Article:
Green lentils (or any kind of lentils, for that matter) are delicious and highly coveted for several reasons. Because these versatile legumes are high in fiber and protein, they are an essential part of any vegetarian or vegan meal plan.
Another great thing is that they can be incorporated into many other recipes, including soups, stews, and salads, to name a few. As long as you cook green lentils correctly, there’s no limit to the degree of satisfaction you can enjoy from consuming them.
One tricky part of cooking green lentils, however, is figuring out how long to cook them because they’re relatively quick and easy to make. As such, we’ve provided step-by-step directions for cooking green lentils in this article, as well as helpful tips and timing guidelines to get the best results.
Lentils Nutrition Facts
Tips for Cooking Green Lentils
We have compiled some helpful tips, recommendations, and guidelines below, to help you through the cooking process for green lentil recipes, so pay close attention to the following:
Skip the presoaking if you want – Other dried legume varieties and beans often require soaking before the cooking process. You, however, don’t need to soak lentils because they are small and have a tendency to cook rapidly.
Keep a close watch – Once the lentils have reached a boil, reduce the heat to the lowest setting possible. To avoid simmering the lentils too much, you may need to switch to a more minor heating element on your stove. Mushy lentils are frequently the result of cooking at too high a temperature (and bouncing them around in the pot too much). It is thus essential to keep an eye on your lentils while cooking to prevent them from rapidly overcooking.
Seasoning ingredients to try – Lentils are known to possess a natural, earthy flavor. Must despite this fact, adding a bay leaf and a piece of kombu seaweed can still go a long way to enhance the flavor of your end result.
Furthermore, the enzymes in the kombu seaweed break down the phytic acid component of lentils, making them much easier to digest (and making you feel less gassy). Kombu also contains vitamins, nutrients, and trace minerals, such as iodine, that will increase the nutritive quality of your meal.
Storage and reheating suggestions – Lentils can be stored in the refrigerator for up to 5 days if covered properly. Leftover lentils can also be frozen for as long as 6 months for a more extended storage duration.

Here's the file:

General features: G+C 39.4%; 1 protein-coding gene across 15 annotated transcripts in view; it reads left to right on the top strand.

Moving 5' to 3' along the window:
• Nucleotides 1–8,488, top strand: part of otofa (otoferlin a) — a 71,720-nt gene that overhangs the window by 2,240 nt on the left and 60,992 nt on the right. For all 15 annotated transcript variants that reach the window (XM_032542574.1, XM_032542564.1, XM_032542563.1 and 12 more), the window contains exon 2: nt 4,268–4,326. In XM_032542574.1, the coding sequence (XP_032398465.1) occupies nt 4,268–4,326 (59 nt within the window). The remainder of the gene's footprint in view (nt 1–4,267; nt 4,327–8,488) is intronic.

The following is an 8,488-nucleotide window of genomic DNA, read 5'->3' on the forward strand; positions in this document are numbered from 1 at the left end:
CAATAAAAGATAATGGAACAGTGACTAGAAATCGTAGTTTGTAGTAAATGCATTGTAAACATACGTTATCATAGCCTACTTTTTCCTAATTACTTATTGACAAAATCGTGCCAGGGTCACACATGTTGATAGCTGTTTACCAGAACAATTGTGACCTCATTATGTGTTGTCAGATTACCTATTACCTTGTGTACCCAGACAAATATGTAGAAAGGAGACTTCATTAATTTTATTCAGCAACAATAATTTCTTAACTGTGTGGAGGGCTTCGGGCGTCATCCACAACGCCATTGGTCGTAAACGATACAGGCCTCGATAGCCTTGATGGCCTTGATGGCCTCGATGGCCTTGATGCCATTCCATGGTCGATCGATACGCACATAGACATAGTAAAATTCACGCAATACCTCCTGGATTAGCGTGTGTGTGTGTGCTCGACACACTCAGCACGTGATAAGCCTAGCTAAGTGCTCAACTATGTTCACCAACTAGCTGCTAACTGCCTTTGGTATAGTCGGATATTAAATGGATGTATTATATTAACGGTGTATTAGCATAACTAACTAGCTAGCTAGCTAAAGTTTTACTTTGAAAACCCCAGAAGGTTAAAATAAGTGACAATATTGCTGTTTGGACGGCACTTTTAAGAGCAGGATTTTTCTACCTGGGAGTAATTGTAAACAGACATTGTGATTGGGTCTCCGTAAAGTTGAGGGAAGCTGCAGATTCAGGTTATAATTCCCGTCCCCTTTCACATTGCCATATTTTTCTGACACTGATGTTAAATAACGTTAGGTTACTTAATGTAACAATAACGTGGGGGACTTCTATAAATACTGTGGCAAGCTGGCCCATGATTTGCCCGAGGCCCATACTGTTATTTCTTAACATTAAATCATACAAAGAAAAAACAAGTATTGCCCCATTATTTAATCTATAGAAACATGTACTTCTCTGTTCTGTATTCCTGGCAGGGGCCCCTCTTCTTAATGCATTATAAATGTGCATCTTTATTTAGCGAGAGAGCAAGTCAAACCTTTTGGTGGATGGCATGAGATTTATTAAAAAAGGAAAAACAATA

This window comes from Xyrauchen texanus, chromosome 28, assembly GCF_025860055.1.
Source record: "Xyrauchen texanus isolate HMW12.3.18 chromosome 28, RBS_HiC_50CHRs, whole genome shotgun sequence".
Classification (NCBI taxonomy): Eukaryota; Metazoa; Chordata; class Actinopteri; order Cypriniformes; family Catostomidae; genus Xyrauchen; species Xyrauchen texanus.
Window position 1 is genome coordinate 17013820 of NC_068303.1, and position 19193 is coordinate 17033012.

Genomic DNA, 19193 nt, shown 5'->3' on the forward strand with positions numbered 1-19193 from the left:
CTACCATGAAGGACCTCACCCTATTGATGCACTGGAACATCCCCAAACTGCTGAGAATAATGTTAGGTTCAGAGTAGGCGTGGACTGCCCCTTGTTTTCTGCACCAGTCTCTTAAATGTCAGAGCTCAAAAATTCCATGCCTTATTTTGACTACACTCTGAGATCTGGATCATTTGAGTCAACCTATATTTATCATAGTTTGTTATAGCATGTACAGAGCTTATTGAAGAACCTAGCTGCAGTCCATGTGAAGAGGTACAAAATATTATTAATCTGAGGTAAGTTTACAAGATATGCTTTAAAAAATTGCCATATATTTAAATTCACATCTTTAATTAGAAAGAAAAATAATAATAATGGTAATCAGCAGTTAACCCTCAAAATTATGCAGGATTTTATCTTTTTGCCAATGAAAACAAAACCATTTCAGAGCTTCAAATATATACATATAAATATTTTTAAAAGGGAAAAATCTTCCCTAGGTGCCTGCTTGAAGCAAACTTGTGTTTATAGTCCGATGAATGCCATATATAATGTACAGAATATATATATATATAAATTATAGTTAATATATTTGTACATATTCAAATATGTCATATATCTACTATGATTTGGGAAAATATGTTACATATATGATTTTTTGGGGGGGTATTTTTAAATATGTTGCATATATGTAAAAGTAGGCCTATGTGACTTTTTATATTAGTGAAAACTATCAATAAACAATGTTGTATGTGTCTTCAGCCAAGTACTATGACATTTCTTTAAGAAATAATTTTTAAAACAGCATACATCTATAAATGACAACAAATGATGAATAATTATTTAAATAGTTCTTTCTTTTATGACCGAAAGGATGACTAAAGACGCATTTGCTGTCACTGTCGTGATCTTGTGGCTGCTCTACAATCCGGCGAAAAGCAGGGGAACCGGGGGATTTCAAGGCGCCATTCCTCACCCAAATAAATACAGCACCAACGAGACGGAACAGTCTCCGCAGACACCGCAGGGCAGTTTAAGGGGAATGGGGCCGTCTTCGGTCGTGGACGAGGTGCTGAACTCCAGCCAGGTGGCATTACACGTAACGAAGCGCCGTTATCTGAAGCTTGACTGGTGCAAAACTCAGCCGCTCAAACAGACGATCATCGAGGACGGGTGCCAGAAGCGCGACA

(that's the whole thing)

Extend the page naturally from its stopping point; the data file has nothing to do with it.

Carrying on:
When you’re ready to use them, the lentils should first be defrosted in the refrigerator because they are delicate. You can also choose to microwave them for a few minutes if you’re in a hurry, but make sure to stir them frequently.
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Cooking Time for Green Lentils
The ideal timing guidelines to follow when cooking green lentils have been described in the table below:
|Cooking procedure||Cooking time|
|Cooking green lentils on the stovetop||13 minutes for basic green lentils, 18 minutes for French green lentils|
- Pour some water into a medium-to-large saucepan (let it get halfway full), leaving a few inches at the top. Over high heat, bring the water to a boil.
- In the meantime, go over your lentils and remove any debris. You can do this by pouring the green lentils slowly into a fine-mesh strainer while keeping an eye out for any small rocks or other foreign objects. To ensure that you don’t miss anything, use your fingertips to sift gently over the lentils. Afterwards , under running water, rinse your lentils until the water comes out clean. Keep the lentils aside after rinsing them .
- Pour the rinsed lentils into the saucepan as soon as the water reaches a boil. Add the salt and, if using, the garlic and/or bay leaf.
- Adjust the timer to 13 minutes if you’re cooking ordinary green lentils. The timer should be set for 18 minutes if cooking French green lentils.
- Turn down the heat as needed to keep the cooking liquid from bubbling over and overflowing, and to keep a brisk simmer in the meantime. After the timer goes off, take a few lentils out with a fork and test to see if they’re done (be careful however, since they’ll be really hot). When your lentils are pleasantly soft and succulent throughout (they must not be mushy or falling apart) and have a wonderful earthy flavor, you’ll know that they are done (there’s a somewhat metallic-tasting quality to undercooked lentils). If your lentils aren’t done yet, check them every 1 to 2 minutes while you keep cooking them until they are.
- Strain off all of the excess water as soon as the lentils are done cooking. Remove the lentils from the heat and return them to the pot. If you used a bay leaf in your recipe, now is the time to remove it. If you used a garlic clove, break it against the edge of the saucepan with a fork before stirring the crushed bits into the cooked lentils.
- If required, season the lentil with one or two pinches of salt. If you’re going to use these lentils in another recipe, they can be used straight up at this point. If you’re serving the cooked lentils as is, or as part of a salad, drizzle them with 1 or 2 teaspoons of olive oil to keep them from sticking and to provide a rich flavor. Enjoy your meal afterward.
Green lentils taste delicious provided that they are cooked properly, and the best way to do this is to follow the right cooking instructions. Also take note that the entire cooking time for this recipe is 20 minutes, including a prep time of 5 minutes and a cook time of 15 minutes.
If you’d like to see more inspiration for green lentil recipes, then we recommend that you check out this video recipe.